Anyway, Kelsea is sad, not because she’s fallen in love with a shady man and distrusts her own emotions or because she feels violated by Andalie’s psychic prying, but because the Fetch won’t ever like her without her hair. Isn’t this the same kind of vanity that every other woman in the book gets slammed over? This book.

Let’s Read Queen of the Tearling: Chapter 11, Part Two

Having pondered her issues over Marguerite, Kelsea is finally holding her royal audience. First up is Andalie’s husband, who has come to claim her as it’s his Biblical right as a husband; Kelsea tells him off for having beaten his wife, and he slinks away.

Then a noblewoman, Lady Andrews, comes up to speak with Kelsea. It turns out that Kelsea stole this noblewoman’s tiara for her crowning. Unsurprisingly, this Lady Andrews is not in a very good mood. Also, Lady Andrews is old. Really old.

She was much older than she’d seemed in the dim light of the throne room, perhaps as old as forty, and her face appeared to have been pulled unnaturally taut. Cosmetic surgery? There were no plastic surgeons in the Tearling, but it was rumored that Mortmesne had revived the practice.

But… but they don’t have plastic. Or antibiotics. How do they have plastic surgery?

Anyway, Lady Andrews has a smoker’s voice, or a drinker’s voice, in case we can’t figure out that she’s an awful human being simply by her age alone. She uses her nasty voice to ask Kelsea what she intends to do about Mortmesne; it turns out that Lady Andrews lives near the border and therefore is very worried about an invasion.

Kelsea isn’t humoring her. Kelsea’s jewel informs her, through a vision, that Lady Andrews locked herself up inside her tower while the Mort came through her territory; she and her guards survived, but everyone else wasn’t as lucky.

Do you have children, Lady Andrews?”

No, Majesty.”

Of course not, Kelsea thought. Children coneived by this woman would only be cannibalized by her womb. She raised her voice. “Then you don’t risk much in the lottery, do you? You have no children, you don’t look strong enough for labor, and you’re really too old to appeal to anyone for sex.”


Lady Andrews is understandably a wee bit upset when Kelsea tells her never to come back to court.

Lady Andrews’s hands had clutched into claws. The nails were long hooks, manicured a bright purple. Deep pockets of red had emerged in the fleshless crescents beneath her eyes […] What does she see when she looks in the mirror? Kelsea wondered.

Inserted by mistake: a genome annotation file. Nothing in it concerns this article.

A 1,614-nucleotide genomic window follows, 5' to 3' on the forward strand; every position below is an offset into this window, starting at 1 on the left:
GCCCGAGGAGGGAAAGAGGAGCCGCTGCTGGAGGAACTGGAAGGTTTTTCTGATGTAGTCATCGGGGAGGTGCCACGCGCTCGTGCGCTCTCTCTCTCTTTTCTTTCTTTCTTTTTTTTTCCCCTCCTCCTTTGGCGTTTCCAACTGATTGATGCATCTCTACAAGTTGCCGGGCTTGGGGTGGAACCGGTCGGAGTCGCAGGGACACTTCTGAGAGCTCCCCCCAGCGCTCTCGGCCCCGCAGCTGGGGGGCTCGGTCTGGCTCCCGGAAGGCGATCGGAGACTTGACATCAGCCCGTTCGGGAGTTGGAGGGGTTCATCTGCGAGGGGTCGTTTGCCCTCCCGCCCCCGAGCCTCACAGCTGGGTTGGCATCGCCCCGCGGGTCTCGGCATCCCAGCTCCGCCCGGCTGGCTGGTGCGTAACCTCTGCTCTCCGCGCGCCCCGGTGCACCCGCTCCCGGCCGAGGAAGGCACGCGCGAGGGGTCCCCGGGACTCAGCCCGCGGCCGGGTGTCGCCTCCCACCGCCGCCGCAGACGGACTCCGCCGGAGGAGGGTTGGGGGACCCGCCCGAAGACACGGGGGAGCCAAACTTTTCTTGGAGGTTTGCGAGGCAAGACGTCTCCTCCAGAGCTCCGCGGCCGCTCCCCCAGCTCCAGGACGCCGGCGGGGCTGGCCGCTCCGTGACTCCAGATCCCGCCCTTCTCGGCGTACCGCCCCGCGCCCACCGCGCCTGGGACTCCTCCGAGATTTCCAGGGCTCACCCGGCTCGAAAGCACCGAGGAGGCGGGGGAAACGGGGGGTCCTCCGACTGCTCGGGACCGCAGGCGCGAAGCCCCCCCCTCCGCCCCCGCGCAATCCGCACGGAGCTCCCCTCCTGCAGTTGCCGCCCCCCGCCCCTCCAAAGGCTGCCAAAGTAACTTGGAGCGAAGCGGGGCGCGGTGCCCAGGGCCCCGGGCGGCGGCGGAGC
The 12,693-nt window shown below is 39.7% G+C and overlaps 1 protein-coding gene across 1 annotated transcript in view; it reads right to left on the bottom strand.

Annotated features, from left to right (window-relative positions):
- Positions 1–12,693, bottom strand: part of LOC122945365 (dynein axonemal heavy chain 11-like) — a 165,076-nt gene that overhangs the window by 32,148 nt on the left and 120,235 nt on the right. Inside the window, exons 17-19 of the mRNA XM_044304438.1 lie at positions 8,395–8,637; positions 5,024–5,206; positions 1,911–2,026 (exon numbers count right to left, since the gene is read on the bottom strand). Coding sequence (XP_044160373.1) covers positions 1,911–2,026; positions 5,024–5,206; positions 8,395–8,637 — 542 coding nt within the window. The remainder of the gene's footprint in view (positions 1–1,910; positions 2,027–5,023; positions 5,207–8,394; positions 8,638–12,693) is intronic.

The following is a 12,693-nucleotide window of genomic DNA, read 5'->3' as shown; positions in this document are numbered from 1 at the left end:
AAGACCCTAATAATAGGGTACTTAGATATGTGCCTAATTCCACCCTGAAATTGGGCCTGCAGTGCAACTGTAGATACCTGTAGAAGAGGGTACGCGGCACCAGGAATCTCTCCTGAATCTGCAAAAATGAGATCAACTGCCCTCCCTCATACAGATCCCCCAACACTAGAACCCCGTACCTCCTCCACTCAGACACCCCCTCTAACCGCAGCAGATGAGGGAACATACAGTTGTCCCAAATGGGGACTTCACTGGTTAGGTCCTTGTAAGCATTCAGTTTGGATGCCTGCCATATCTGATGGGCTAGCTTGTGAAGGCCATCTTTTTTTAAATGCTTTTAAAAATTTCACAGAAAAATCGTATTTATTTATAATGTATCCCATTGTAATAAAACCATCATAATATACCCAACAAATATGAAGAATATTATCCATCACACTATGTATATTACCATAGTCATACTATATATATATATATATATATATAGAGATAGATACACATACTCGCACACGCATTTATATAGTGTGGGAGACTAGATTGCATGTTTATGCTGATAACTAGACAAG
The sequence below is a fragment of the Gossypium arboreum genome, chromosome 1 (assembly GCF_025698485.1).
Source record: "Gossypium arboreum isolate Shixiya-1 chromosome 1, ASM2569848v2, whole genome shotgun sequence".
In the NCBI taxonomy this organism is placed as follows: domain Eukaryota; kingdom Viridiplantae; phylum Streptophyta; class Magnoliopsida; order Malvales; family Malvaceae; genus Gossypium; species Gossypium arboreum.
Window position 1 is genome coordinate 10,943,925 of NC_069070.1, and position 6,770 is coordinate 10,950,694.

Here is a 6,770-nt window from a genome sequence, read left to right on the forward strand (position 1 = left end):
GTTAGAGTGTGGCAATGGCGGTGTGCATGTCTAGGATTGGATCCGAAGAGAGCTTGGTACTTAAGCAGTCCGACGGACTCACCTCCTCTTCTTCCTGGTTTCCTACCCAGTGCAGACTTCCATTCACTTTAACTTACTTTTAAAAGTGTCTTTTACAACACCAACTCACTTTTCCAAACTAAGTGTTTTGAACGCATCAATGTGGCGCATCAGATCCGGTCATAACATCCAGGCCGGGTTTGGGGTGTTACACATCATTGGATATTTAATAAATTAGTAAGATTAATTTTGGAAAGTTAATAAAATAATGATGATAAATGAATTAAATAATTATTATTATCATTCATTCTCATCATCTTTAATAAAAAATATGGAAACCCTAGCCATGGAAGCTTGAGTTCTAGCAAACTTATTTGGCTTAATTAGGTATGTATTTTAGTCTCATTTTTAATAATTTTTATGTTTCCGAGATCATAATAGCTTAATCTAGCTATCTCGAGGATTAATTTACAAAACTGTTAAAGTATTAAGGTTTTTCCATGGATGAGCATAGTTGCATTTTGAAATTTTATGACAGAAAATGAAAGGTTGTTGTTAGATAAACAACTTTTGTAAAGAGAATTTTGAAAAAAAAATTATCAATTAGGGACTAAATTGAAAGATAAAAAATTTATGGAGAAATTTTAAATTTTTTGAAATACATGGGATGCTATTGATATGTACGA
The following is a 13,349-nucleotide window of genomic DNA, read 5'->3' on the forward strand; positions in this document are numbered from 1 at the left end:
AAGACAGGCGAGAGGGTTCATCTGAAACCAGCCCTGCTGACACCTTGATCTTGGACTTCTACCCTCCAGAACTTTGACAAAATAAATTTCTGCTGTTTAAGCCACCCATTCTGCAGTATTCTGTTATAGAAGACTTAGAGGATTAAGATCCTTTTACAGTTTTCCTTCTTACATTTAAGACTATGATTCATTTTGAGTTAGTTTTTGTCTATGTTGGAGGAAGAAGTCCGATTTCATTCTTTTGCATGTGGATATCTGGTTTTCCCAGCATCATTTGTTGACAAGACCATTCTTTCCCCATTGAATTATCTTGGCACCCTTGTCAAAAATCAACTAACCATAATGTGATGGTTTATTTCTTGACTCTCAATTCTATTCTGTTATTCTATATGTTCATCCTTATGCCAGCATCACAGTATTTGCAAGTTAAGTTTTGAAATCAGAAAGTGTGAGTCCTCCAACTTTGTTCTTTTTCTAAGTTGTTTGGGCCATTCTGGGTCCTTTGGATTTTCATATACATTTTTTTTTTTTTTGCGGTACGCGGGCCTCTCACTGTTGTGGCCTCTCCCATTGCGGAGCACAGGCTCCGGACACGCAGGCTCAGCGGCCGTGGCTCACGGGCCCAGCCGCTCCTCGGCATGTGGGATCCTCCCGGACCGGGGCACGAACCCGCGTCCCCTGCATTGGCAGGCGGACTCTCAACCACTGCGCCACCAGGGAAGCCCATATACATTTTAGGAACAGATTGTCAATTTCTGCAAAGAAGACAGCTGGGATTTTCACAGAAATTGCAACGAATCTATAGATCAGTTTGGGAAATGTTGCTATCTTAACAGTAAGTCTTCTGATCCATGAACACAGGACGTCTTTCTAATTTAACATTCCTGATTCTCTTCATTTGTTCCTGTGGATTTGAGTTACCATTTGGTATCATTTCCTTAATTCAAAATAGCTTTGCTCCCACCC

Ok, this is when I thought that Kelsea would come down hard on Lady Andrews for being a greedy, selfish biddy who spends her money on magical plastic surgery while letting her peasants die in a ditch.

How could a woman who looked so old still place so much importance on being attractive?

Well, that was a surprise. I guess the worst part about Lady Andrews isn’t that she let a bunch of her own people suffer horribly when (presumably) she could have helped them into safety. It’s that she thinks she’s still hot when she’s over the hill.

And for all the anguish that Kelsea’s own refletion had caused her lately, she saw now that there was something far worse than being ugly; being ugly and thinking you were beautiful.

I would have thought that the whole being-responsible-for-masses of people dying-thing would be worse than being ugly, but never mind that. The characters are female, so they don’t need to be judged on their actions, just on their appearances. So feminist.

Lady Andrews may be an old bitch, but she does have a good line in comebacks. I suppose with age, she’s had more time to think about these things.

And what have you to lose, Majesty? You spent your childhood in hiding. Has your name ever gone into the lot? […] In fact, Majesty, you risk less than any of us, don’t you? If she invades again, you merely barricade yourself in your own tower, just as I did. Only your tower is even taller.”